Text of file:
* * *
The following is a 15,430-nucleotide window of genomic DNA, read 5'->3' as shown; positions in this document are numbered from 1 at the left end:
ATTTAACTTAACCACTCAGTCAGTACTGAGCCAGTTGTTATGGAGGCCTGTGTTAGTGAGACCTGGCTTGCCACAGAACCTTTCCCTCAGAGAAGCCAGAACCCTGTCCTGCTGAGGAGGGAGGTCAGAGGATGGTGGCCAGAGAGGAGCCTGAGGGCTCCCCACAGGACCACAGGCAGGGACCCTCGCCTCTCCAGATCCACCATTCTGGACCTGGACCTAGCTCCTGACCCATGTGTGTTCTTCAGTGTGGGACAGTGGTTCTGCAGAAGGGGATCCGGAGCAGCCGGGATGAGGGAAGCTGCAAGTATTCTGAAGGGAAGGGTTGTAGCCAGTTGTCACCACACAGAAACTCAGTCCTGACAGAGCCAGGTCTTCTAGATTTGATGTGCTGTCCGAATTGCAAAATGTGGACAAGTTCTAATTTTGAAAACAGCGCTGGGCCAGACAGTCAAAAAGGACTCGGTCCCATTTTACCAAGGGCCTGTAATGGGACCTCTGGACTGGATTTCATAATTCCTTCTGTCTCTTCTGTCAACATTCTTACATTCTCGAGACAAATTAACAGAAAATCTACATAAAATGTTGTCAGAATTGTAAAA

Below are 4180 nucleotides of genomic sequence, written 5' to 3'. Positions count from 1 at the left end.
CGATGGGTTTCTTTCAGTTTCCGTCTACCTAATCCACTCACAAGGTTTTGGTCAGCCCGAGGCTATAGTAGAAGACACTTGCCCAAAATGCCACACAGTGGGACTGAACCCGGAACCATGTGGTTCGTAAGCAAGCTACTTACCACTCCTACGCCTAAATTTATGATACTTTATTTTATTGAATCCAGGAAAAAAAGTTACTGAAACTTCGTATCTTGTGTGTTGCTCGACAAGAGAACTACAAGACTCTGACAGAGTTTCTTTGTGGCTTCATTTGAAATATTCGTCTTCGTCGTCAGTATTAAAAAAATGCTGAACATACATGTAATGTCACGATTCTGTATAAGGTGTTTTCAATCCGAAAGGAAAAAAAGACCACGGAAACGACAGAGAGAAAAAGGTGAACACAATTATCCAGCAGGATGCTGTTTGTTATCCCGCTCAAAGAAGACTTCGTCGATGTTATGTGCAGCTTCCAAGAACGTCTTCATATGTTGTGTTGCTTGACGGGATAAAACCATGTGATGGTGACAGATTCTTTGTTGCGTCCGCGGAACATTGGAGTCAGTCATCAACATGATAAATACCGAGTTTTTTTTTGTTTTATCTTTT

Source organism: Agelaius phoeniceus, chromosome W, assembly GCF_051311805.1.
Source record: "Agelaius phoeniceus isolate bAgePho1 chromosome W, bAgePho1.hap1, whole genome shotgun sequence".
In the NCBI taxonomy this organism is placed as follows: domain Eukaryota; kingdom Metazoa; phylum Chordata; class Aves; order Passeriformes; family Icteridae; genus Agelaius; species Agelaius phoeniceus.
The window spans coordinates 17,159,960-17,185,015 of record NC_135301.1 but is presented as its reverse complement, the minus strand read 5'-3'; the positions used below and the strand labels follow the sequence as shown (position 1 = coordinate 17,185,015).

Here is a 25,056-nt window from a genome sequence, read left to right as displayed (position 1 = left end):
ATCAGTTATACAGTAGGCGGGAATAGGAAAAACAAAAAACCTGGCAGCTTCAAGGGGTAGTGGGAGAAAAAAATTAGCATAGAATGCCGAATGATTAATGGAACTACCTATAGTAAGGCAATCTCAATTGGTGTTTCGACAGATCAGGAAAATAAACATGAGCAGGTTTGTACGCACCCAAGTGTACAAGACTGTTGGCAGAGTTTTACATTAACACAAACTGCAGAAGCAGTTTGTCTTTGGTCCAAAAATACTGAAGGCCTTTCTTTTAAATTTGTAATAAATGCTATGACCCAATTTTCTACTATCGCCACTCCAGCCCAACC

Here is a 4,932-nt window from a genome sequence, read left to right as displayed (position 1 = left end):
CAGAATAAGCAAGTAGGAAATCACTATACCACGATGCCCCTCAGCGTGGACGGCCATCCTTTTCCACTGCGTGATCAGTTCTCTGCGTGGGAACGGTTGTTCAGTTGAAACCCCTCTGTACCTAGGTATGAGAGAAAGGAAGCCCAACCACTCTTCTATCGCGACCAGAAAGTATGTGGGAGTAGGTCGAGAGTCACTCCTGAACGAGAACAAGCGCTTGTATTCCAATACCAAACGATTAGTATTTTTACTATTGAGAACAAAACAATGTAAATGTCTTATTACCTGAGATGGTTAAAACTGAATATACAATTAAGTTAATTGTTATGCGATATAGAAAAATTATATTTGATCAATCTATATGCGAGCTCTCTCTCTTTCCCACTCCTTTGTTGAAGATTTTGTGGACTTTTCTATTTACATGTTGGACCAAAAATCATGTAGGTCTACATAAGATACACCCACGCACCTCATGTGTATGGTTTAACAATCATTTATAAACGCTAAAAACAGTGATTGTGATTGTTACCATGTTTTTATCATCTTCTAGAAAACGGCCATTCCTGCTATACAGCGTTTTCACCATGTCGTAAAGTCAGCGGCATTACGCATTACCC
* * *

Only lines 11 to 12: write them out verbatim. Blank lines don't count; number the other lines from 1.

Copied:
Here is a 4,932-nt window from a genome sequence, read left to right as displayed (position 1 = left end):
CAGAATAAGCAAGTAGGAAATCACTATACCACGATGCCCCTCAGCGTGGACGGCCATCCTTTTCCACTGCGTGATCAGTTCTCTGCGTGGGAACGGTTGTTCAGTTGAAACCCCTCTGTACCTAGGTATGAGAGAAAGGAAGCCCAACCACTCTTCTATCGCGACCAGAAAGTATGTGGGAGTAGGTCGAGAGTCACTCCTGAACGAGAACAAGCGCTTGTATTCCAATACCAAACGATTAGTATTTTTACTATTGAGAACAAAACAATGTAAATGTCTTATTACCTGAGATGGTTAAAACTGAATATACAATTAAGTTAATTGTTATGCGATATAGAAAAATTATATTTGATCAATCTATATGCGAGCTCTCTCTCTTTCCCACTCCTTTGTTGAAGATTTTGTGGACTTTTCTATTTACATGTTGGACCAAAAATCATGTAGGTCTACATAAGATACACCCACGCACCTCATGTGTATGGTTTAACAATCATTTATAAACGCTAAAAACAGTGATTGTGATTGTTACCATGTTTTTATCATCTTCTAGAAAACGGCCATTCCTGCTATACAGCGTTTTCACCATGTCGTAAAGTCAGCGGCATTACGCATTACCC